Shell made July 26 a final investment decision on Whale, a deepwater discovery in the US Gulf of Mexico, amid an offshore operating environment that appears to be one of the oil and natural gas industry's brighter operating arenas as recovery ticks up from 18 months of a coronavirus pandemic.
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Whale, located in the remote Alaminos Canyon area of the Gulf of Mexico about 200 miles southwest of Houston, will feature a semi-submersible production host in more than 8,600 feet of water with 15 producing oil wells, Shell said in a statement.
The field was discovered in early 2018.
Whale is expected to produce a gross 100,000 barrels of oil equivalent a day at peak production and currently has estimated gross recoverable resources of 490 million boe.
The development reflects Shell's ongoing focus on "simplification, replication and capital projects with shorter cycle times" that drive greater value from advantaged positions, Wael Sawan, Shell Upstream Director, said.
"We are building on more than 40 years of deepwater expertise to deliver competitive projects that yield high-margin barrels [to] meet the energy demands of today" while also generating cash required to fund the development of energy of the future, Sawan said.
The development will also sport a hull that is 99% replicated from Vito that is currently under development, as well as an 80% replication of Vito's topsides.
BEGINS PRODUCTION IN 2024
Whale, adjacent to Shell's operated Silvertip field and about 10 miles from the major's operated Perdido platform in the far southern US Gulf, is slated to begin production in 2024. Vito, located further east in the Mississippi Canyon area of the US Gulf offshore Louisiana, will come online in 2022.
Whale will be Shell's second operated deepwater development in the US Gulf, after Vito, to employ a simplified, cost-efficient host design. Because of that approach, Shell anticipates an internal rate of return for Whale of more than 25%.
The development will also feature energy-efficient gas turbines and compression systems, and is the latest addition to Shell's Gulf of Mexico portfolio of oil production projects that rank among the lowest for greenhouse gas intensity in the world.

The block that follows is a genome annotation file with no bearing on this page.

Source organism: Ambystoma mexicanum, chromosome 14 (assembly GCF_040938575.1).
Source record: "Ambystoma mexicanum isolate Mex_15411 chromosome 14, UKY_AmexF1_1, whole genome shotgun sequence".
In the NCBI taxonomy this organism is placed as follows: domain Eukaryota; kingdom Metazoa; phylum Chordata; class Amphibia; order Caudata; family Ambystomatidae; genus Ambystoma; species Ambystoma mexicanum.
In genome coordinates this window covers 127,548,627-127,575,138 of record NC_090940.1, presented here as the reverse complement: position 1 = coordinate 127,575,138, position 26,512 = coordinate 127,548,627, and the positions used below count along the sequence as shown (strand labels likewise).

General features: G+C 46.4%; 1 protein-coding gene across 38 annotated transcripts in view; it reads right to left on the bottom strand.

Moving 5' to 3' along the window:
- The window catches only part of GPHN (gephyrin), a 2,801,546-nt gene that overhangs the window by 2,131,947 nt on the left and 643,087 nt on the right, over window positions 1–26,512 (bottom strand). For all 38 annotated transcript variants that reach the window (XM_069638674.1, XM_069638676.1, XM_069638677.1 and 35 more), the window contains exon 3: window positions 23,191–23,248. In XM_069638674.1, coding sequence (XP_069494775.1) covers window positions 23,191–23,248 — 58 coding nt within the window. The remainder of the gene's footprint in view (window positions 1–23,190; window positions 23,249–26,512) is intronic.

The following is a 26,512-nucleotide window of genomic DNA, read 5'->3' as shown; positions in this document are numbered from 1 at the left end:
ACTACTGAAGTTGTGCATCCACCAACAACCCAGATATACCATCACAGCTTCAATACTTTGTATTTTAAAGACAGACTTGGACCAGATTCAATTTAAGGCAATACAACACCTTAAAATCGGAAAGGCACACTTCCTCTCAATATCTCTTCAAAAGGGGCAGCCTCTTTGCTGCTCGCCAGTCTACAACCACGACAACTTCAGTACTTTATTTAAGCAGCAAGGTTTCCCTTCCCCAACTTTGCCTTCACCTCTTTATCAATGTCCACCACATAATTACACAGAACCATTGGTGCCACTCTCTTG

Whale was originally projected to come online in 2021, but impacts from the pandemic that included cash-preservation efforts delayed the project's final investment decision by a year, Shell said.
Analysts said Whale shows that even as the coming Energy Transition to cleaner, alternative fuels continues to gain traction, large oil and gas projects that have been on the drawing board for years are still profitable.
Those projects offer what Sami Yahya, an analyst with S&P Global Platts Analytics, called "attractive and competitive opportunities."
"In any scenario, we're not necessarily seeing the Gulf of Mexico as a diminishing resource anytime soon, particularly as technology and design continue to improve and open up previously uncharted offshore areas and operators continue their push to reduce costs," Yahya said.
EXPLORATION BUDGETS TOOK A HIT
"On the flip side, following the most recent oil price crash [in 2020] and the ongoing transition to the Shale 3.0 model of prioritizing cash flow and debt reduction over output growth, exploration budgets have taken a hit," he said. "That could elongate the timeline for discoveries to be made and subsequently developed."
Shell owns and operators Whale with a 60% stake; partner Chevron USA holds 40%. Whale will be Shell's 12th deep-water host in the Gulf of Mexico.
By leveraging the engineering, construction, and supply chain of Vito, Whale is expected to achieve first oil 7.5 years after discovery. But that is about the same time length that Great White--the first of the three Shell discoveries that produce through Perdido--took to get online. Great White was discovered in late 2002 and Perdido came online in early 2010.
Whale will help keep US Gulf production at a plateau into the second half of decade, said Matt Snyder, head of US Gulf of Mexico research for energy consultancy Welligence.
Other large US Gulf projects that could be set for a final investment decision in the near-term include Chevron's Ballymore, LLOG Exploration's Leon and Moccasin, TotalEnergies' North Platte (TotalEnergies) and Beacon Energy Offshore's Shenandoah, Snyder said.
Offshore appears to be ticking up as current oil prices in the $70s/b, coupled with growing confidence that more oil will be needed even after newly raised production levels of OPEC+ are eased into the market during the second-half 2021.
Giant oilfield services provider Schlumberger saw a notable increase in offshore during second-quarter 2021, CEO Olivier Le Peuch said during his company's quarterly call July 23.
"The offshore rebound [in Q2] was led by high single-digit deepwater activity growth, partly in Brazil," Le Peuch said.
Other regions that will benefit the most from near-term offshore development are the existing deepwater hotspots - including the US Gulf of Mexico, Guyana and Suriname and Brazil, said Snyder.
"These areas, which offer scale of resource, top reservoir productivity and material exploration potential, remain very much on the radar of the Majors and will continue to attract investment."
Le Peuch said about 50 FIDs on global projects have been taken to date, onshore and offshore. But "we expect 100 FIDs, most of them in offshore, at the end of the year," he said. "This is 50% more than it was last year, and the trajectory is toward 150, another 50% increment after that."